"Lepanto" is one of the most rousing of modern ballad narratives.- Anticipating Vachel Lindsay's "The Congo" and other chants of modern poetry, Chesterton retells the story of the Crusaders under the leadership of Don John, who commanded the combined Christian navies in 1571 and broke the power of the Turks; he revivifies the details, changing them from dry historical data into drama. The syllables beat as though on brass; the armies sing, the feet tramp, the drums snarl, and-the tides of marching Crusaders roll resonantly out of the lines. No discussion of Chesterton would be complete without a tribute to his epigrammatic power. "The Donkey" and "Elegy in a Country Churchyard" are noteworthy examples of such condensation. As a politician and paradoxical essayist, Chesterton will have an interest for future critics, but Chesterton the poet will outlive his period.


White founts falling in the Courts of the sun,
And the Soldan of Byzantium is smiling as they run;
There is laughter like the fountains in that face of all men
It stirs the forest darkness, the darkness of his beard;
It curls the blood-red crescent, the crescent of his lips;
For the inmost sea of all the earth is shaken with his ships.
They have dared the white republics up the capes of Italy,
They have dashed the Adriatic round the Lion of the Sea,
And the Pope has cast his arms abroad for agony- and loss,
And called the kings of Christendom for swords about the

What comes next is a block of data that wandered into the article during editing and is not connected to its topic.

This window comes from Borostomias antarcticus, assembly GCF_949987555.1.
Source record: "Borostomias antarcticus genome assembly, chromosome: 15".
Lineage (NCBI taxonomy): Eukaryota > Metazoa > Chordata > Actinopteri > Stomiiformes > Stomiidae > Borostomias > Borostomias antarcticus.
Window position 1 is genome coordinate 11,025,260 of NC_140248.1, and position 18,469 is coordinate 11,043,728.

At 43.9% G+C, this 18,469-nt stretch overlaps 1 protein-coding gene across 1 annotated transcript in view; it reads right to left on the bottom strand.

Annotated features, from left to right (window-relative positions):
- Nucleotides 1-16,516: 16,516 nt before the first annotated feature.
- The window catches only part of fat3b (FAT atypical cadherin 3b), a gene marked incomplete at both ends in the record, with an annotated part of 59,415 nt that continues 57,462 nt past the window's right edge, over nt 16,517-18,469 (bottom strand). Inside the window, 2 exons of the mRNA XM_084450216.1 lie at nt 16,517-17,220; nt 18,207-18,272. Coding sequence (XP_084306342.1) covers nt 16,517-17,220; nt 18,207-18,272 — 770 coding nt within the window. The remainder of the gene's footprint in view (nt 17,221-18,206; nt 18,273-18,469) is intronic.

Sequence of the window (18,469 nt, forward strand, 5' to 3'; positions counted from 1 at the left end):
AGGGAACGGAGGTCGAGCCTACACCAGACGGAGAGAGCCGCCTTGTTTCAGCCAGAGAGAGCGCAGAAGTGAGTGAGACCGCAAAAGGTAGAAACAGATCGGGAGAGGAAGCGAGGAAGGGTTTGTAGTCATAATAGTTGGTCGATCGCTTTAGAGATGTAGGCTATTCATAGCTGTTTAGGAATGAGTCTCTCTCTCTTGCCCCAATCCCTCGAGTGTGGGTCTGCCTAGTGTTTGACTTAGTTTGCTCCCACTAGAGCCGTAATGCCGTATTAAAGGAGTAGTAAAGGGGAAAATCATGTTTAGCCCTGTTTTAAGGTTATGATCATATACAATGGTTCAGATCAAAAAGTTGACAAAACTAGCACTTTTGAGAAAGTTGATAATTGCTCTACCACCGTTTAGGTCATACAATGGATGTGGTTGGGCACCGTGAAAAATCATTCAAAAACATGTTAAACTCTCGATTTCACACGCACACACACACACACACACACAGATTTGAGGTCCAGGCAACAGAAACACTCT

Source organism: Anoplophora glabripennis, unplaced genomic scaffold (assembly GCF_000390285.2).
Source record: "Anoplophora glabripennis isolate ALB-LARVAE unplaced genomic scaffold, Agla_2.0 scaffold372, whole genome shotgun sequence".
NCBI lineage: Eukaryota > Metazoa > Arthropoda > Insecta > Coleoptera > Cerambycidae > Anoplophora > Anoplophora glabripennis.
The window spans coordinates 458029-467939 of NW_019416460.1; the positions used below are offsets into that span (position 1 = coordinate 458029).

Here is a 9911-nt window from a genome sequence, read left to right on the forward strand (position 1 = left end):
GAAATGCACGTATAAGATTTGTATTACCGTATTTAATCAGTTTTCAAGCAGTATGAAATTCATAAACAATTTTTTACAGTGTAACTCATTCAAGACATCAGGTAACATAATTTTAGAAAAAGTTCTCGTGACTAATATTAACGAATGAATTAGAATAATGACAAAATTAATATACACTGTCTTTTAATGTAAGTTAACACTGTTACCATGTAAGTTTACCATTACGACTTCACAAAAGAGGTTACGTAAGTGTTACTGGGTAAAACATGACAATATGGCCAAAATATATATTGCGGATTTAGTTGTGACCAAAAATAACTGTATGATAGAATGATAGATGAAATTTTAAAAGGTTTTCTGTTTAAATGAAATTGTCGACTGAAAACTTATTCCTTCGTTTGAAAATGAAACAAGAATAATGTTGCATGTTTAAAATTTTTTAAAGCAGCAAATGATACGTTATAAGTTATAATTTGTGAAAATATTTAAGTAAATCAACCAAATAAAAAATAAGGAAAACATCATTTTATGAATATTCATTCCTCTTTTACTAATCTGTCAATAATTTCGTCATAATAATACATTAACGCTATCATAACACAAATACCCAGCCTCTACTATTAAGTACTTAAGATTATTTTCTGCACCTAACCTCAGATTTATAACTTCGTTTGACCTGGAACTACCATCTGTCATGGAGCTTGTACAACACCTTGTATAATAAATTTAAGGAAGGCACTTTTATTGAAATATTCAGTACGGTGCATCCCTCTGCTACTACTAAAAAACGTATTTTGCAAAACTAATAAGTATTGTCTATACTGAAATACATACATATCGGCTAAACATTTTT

The cold queen of England is looking in the glass;
The shadow of the Valois is yawning at the Mass;
From evening isles fantastical rings faint the Spanish gun,
And the Lord upon the Golden Horn 2 is laughing in the sun.

Dim drums throbbing, in the hills half heard,
Where only on a nameless throne a crownless prince has
Where, risen from a doubtful seat and half attainted stall,
The last knight of Europe takes weapons from the wall.
The last lingering troubadour to whom the bird has sung,
That once went singing southward when all the world was
In that enormous silence, tiny and unafraid,
Comes up along a winding road the noise of the Crusade.

Strong gongs groaning as the guns boom far,
Don John of Austria is going to the war,
Stiff flags straining in the night-blasts cold
In the gloom black-purple, in the glint old-gold;
Torchlight crimson on the copper kettle-drums,
Then the tuckets,l then the trumpets, then the cannon, and
he comes.
Don John laughing in the brave beard curled,
Spurning of his stirrups like the thrones of all the world, Holding
his head up for a flag of all the free.
Love-light of Spain - hurrah!
Death-light of Africa!
Don John of Austria
Is riding to the sea.

Mahound is in his paradise above the evening star,
(Don John of Austria is going to the war.)
He moves a mighty turban on the timeless houri's knees,
His turban that is woven of the sunsets and the seas.
He shakes the peacock gardens as he rises from his ease,
And he strides among the tree-tops and is taller than the
And his voice through all the garden is a thunder sent to
Black Az-rael and Ariel and Ammon 3 on the wing.
Giants and the Genii,
Mutiplex of wing and eye,
Whose strong obedience broke the sky
When Solomon was king.

They rush in red and purple from the red clouds of the
From the temples where the yellow gods shut up their eyes
in scorn;
They rise in green robes roaring from the green hells of the
Where fallen skies and evil hues and eyeless creatures be,
On them the sea-valves cluster and the gray sea-forests curl,
Splashed with a splendid sickness, the sickness of the pearl; They
swell in sapphire smoke out of the blue cracks of the ground,-
They gather and they wonder and give worship to Mahound.